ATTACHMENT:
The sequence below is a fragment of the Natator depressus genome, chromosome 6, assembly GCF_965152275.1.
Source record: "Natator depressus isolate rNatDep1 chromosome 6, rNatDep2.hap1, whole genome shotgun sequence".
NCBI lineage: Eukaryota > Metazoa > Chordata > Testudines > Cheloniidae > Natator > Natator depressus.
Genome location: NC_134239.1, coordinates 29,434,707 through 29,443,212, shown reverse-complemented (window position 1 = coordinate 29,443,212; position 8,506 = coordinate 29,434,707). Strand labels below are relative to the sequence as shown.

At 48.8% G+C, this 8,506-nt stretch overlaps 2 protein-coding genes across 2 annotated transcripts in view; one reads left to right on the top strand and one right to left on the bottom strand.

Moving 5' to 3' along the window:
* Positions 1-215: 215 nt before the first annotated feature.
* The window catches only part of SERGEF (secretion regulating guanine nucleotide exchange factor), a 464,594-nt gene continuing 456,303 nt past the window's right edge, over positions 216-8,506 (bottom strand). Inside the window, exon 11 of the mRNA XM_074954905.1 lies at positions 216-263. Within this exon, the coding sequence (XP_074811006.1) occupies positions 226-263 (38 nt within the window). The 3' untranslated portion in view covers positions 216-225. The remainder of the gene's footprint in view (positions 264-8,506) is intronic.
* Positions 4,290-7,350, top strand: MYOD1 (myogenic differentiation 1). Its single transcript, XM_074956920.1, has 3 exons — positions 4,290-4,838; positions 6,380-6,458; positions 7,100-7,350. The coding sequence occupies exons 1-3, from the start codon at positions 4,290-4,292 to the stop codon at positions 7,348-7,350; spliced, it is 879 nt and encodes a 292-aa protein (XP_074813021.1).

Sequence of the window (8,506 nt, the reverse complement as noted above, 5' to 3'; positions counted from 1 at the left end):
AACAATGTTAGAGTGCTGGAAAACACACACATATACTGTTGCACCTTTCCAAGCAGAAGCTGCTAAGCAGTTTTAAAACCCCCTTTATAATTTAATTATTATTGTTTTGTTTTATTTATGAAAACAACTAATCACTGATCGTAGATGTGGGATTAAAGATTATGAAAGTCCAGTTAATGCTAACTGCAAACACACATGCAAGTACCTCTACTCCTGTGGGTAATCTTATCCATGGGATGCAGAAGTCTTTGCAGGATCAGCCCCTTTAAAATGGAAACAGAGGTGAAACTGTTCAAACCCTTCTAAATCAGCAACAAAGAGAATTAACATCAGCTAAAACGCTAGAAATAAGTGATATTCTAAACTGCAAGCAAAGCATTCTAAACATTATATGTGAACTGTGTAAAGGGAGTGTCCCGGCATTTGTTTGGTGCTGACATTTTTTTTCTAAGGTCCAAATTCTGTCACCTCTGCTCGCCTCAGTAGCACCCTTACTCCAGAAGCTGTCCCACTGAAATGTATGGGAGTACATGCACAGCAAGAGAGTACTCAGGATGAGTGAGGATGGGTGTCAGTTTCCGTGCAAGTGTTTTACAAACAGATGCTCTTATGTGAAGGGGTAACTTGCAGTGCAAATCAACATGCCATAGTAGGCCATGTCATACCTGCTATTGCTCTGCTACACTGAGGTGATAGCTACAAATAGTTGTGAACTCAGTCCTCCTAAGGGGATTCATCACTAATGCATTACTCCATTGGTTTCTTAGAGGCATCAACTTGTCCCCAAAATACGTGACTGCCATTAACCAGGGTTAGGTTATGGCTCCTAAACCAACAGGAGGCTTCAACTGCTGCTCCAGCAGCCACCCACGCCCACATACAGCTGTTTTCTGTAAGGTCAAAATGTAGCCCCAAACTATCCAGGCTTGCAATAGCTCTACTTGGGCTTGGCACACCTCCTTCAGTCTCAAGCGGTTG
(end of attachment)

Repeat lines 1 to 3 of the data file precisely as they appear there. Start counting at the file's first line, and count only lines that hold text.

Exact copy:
The sequence below is a fragment of the Natator depressus genome, chromosome 6, assembly GCF_965152275.1.
Source record: "Natator depressus isolate rNatDep1 chromosome 6, rNatDep2.hap1, whole genome shotgun sequence".
NCBI lineage: Eukaryota > Metazoa > Chordata > Testudines > Cheloniidae > Natator > Natator depressus.